Let's get some pentatonics under our fingers and in our ears! In this section I'm going to play some of these for you and then give you a chance to play them also.
- Listen to how I am phrasing the lines and articulating them. The swing sound is NOT forced. Please use the video below marked For Beginners as the tempo is slower.
- If the range is too high; play it down an octave. But, at least try to attempt them :)
- Need a challenge? Try the next tempo!
For Intermediate Players
- Play through the exercises on the video marked For Intermediate and find the ones you like the most.
- Play them again. Then try and change them slightly to make them your own.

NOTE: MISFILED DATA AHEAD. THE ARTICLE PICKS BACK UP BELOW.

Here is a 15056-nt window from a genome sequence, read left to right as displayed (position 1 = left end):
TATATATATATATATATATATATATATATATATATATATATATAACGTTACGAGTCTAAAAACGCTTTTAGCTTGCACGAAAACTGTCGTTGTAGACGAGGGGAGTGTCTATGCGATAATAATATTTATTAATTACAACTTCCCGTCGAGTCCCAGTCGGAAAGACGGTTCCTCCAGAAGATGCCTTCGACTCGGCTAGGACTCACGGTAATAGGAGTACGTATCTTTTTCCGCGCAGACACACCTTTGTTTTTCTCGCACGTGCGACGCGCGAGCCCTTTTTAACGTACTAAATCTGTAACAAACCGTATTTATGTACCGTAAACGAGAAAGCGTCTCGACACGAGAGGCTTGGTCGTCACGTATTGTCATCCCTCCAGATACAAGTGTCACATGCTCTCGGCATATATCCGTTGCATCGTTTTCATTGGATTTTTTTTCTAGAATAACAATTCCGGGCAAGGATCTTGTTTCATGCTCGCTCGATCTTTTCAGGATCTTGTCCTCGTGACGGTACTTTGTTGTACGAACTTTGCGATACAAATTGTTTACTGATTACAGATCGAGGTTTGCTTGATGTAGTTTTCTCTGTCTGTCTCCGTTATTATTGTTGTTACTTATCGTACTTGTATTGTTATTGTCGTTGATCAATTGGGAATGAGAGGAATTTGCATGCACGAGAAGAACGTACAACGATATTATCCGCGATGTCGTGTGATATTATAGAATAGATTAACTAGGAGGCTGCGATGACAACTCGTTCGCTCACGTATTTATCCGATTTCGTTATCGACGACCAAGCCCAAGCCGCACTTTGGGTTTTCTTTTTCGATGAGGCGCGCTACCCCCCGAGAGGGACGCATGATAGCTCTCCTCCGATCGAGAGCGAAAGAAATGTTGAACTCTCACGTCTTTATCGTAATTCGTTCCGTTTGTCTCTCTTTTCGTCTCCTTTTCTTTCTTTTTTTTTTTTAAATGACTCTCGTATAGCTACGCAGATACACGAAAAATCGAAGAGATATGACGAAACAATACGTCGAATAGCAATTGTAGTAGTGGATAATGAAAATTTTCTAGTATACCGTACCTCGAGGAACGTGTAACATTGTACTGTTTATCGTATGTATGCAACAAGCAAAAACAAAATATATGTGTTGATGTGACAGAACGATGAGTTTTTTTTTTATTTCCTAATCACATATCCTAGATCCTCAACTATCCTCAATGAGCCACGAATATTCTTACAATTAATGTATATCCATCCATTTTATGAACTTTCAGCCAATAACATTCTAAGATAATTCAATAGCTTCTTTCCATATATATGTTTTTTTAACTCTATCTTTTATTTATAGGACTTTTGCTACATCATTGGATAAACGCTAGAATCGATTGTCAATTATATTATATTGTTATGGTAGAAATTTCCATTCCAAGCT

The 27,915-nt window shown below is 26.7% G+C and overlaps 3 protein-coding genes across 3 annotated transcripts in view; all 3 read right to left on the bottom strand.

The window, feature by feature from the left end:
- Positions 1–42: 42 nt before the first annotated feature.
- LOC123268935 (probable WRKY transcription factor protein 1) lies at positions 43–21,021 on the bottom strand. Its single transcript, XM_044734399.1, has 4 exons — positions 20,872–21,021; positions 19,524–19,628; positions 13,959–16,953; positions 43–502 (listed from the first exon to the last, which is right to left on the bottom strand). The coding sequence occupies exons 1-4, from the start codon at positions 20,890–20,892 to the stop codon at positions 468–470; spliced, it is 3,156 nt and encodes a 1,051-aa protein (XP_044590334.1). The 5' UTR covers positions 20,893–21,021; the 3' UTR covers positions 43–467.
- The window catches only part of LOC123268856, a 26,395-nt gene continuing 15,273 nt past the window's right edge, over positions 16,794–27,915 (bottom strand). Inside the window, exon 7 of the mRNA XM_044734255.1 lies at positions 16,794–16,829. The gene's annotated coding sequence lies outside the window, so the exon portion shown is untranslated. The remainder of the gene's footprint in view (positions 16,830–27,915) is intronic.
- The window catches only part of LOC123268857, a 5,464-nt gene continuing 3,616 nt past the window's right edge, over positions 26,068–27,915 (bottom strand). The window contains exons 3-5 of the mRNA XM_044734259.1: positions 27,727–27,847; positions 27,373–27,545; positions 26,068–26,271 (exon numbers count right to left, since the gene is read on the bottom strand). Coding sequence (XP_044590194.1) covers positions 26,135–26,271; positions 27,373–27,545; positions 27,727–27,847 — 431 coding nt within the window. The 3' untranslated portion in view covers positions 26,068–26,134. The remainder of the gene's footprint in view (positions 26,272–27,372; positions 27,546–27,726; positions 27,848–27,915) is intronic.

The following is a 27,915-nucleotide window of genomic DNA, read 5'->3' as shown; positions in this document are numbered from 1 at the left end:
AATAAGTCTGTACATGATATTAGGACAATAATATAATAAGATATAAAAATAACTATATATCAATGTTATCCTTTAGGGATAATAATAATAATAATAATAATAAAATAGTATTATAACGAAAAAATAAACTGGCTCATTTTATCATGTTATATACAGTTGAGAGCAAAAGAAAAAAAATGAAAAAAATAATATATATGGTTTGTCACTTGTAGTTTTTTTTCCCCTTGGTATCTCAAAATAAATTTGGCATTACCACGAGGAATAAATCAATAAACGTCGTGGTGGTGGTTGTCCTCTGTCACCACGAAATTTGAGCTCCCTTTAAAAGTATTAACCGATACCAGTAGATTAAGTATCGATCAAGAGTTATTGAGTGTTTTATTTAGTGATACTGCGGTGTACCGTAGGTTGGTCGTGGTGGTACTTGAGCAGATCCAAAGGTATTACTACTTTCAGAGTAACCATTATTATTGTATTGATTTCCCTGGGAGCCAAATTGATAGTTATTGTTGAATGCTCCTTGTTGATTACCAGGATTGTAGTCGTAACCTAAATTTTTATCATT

- Need a challenge? Try your own over the next tempo!
For Advanced Players
- Play through the exercises on the video marked For Advanced.
- Play them again. Then try and change them to make them your own.
- See if you can freely create your own pentatonic lines, but make sure they target (end) on either the root, 3rd, or 5th!
You now should be able to comfortably play some of these in Concert C. The next step, and the one that most player's tend to skip, is to play it in a few more keys.
After C, I would suggest you try these with the videos above in concert
- Ab (Bb for B-flat instruments and F for E-flat instruments)
- Eb (F for B-flat instruments and C for E-flat instruments)
- G (A for B-flat instruments and E for E-flat instruments)
- E (F# for B-flat instruments and C# for E-flat instruments)
Because we're going to put it into context with the key areas of All the Things You Are.
- Work out the key area's V-chord pentatonics too. I'll be using them in my example on the next lecture.